High Intensity Training Or High Density Training?

High Intensity Training (HIT)  is progressive resistance exercise performed with high level of effort. High Density Training (HDT) is progressive resistance exercise performed with a high work to rest ratio. Although it is possible to perform HIT without performing HDT by allowing a long rest between exercises, most HIT methods are HDT and are performed with little to no rest in between. Recently some trainers have been using the term in an attempt to differentiate themselves or sell programs, however HDT is nothing new and neither are these programs. Nautilus inventor Arthur Jones was recommending moving between exercises as quickly as possible back in the 1970’s and most HIT methods which evolved from Arthur Jones’ Nautilus training principles still involve the “rush factor.”

There are several benefits to moving quickly between exercises. Doing so significantly increases the demands on the cardiovascular system and the conditioning effect of a workout, as well as the metabolic demand on muscle groups targeted by two or more consecutive exercises. Due to cumulative systemic and local muscular fatigue rushing between exercises reduces the resistance required for subsequent exercises resulting in progressively deeper inroading and reduced stress on joints and connective tissue. Most obviously, rushing between exercises makes it possible to complete a workout very quickly making it a more viable way to train for people with tight schedules.

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Some people promoting variations of HDT recommend performing repetitions more quickly for the sake of performing a higher density of mechanical work per time. This is not necessary to achieve the aforementioned benefits however, and as repetition speed increases so does the difficulty in maintaining strict form and the risk of injury. Performing repetitions slowly is both safer and more effective. The time you spend under load and the tension and metabolic stress on the target muscles are what matters, not how many times you make a weight go up and down.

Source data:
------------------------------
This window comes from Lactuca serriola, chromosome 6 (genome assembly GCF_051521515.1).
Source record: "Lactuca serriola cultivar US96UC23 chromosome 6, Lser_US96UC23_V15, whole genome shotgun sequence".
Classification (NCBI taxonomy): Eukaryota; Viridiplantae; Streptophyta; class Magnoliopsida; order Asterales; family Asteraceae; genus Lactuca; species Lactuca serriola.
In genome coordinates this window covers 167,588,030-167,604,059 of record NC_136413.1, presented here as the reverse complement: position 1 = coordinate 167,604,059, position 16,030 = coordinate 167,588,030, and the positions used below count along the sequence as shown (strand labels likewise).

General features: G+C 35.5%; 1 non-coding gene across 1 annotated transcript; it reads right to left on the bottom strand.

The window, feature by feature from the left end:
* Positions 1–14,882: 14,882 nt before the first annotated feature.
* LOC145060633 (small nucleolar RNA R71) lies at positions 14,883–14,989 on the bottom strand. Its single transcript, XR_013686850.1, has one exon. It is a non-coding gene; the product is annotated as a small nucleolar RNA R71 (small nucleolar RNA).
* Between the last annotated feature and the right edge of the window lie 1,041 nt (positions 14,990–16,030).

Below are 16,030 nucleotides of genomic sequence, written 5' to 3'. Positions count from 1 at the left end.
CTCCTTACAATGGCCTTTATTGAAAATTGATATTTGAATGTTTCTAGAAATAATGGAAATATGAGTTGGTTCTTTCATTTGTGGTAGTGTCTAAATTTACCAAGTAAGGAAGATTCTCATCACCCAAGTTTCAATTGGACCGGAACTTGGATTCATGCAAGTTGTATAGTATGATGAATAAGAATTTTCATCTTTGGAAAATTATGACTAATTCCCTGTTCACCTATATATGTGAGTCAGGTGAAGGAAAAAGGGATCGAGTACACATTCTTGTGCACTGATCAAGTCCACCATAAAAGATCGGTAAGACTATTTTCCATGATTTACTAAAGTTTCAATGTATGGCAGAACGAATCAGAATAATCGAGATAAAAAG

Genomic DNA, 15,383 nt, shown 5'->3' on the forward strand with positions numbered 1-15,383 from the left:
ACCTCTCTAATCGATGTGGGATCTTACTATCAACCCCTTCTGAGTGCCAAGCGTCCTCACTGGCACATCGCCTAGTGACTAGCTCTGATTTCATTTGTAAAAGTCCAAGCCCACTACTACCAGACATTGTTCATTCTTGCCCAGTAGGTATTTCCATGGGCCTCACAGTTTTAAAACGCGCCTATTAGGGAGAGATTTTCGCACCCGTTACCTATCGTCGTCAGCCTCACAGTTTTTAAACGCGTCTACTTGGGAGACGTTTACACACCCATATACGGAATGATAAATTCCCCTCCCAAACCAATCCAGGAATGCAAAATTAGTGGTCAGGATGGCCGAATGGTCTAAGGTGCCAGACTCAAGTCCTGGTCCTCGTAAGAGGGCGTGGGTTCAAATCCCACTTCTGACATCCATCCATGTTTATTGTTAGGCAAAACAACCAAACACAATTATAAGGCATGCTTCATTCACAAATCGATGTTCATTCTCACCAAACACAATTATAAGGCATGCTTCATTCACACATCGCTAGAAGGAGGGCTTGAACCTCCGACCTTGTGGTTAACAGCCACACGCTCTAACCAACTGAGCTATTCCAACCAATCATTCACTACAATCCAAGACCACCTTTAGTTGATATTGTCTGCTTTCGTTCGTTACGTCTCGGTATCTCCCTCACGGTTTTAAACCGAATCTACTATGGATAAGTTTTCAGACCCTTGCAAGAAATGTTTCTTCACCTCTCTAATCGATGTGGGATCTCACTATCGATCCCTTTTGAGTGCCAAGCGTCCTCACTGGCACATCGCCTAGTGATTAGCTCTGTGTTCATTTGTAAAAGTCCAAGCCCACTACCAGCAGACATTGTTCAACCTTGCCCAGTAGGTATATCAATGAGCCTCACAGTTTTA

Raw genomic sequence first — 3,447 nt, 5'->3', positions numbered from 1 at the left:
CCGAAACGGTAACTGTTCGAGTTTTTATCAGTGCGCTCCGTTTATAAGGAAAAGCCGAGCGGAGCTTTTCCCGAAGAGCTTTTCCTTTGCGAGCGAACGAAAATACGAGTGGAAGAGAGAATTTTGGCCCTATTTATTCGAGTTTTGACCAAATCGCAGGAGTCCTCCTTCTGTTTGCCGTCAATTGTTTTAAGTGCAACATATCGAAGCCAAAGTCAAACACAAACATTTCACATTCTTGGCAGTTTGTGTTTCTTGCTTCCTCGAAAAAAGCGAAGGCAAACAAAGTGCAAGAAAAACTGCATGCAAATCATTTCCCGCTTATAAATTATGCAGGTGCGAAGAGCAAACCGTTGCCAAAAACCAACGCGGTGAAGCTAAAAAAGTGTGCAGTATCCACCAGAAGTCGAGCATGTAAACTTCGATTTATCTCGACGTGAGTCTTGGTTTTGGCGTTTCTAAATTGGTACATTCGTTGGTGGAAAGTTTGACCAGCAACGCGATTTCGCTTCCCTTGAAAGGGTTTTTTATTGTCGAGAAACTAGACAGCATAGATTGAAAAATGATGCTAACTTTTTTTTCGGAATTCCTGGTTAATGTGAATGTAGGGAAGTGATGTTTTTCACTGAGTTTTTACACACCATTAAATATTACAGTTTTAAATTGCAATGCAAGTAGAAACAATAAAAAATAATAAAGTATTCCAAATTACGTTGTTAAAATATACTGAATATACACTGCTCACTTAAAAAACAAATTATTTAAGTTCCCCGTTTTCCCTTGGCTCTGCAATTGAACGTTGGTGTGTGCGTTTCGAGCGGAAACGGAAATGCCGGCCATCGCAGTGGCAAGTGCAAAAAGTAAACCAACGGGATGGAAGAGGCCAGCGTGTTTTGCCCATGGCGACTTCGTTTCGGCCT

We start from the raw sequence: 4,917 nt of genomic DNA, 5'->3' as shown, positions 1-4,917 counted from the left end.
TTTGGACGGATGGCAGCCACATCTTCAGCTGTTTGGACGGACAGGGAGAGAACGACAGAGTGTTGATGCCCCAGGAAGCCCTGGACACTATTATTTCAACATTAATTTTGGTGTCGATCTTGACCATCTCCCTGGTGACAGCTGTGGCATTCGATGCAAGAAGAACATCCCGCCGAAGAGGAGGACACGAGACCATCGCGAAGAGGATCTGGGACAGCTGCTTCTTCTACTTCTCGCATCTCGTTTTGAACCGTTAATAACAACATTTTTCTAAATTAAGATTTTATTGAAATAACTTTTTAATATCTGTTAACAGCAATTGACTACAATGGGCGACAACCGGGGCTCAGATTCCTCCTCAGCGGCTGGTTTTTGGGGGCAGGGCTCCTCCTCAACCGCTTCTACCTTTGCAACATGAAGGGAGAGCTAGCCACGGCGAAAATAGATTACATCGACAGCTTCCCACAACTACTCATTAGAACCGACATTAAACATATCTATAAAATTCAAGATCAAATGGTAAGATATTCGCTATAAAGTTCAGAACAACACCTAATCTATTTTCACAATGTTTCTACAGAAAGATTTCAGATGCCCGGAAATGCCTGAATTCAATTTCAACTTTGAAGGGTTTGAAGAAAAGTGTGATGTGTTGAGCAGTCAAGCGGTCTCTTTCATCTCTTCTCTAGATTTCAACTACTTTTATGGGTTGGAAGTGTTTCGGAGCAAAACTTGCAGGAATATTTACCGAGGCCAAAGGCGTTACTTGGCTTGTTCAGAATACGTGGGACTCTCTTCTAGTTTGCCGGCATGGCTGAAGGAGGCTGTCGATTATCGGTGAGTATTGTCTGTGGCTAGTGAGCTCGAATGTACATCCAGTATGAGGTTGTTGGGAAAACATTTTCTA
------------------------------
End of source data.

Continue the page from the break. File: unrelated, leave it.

The easiest way to move quickly between exercises is using selectorized machines like those made by Nautilus or MedX because it takes very little time to adjust settings and move the selector pin up or down the weight stack. Selectorized dumbbells are effective for this purpose as well. The same can be done with free weights if you have enough barbells and/or dumbbell handles and weight plates to load up all of your exercises ahead of time, but this would be impractical in most gyms and is usually only an option for people who train at home. The best way to accomplish this if you work out at a gym using either free weights or plate-loaded machines is to have a workout partner load the weight plates one exercise ahead of you and reserve the bar or machine then unload when you complete each exercise (if you are using a moderately slow repetition cadence and moderate rep range this gives them plenty of time). Another option is to perform bodyweight exercises, since there is usually little or no equipment to set up, and if you know how to perform bodyweight exercises correctly you can make them as easy or hard as necessary for your current level of strength.

As a general rule, if you want the greatest overall improvements in functional ability and health you should move slowly during exercises and quickly between them, not the other way around. HDT programs are nothing new, though. HIT has already incorporated this for decades.


1. James Peterson, PhD., Total Conditioning: A Case Study, Athletic Journal Vol. 56 September, 1975

2. Maisch B, Baum E, Grimm W. Die Auswirkungen dynamischen Krafttrainings nach dem Nautilus-Prinzip auf kardiozirkulatorische Parameter und Ausdauerleistungsfähigkeit (The effects of resistance training according to the Nautilus principles on cardiocirculatory parameters and endurance). Angenommen vom Fachbereich Humanmedizin der Philipps-Universität Marburg am 11. Dezember 2003

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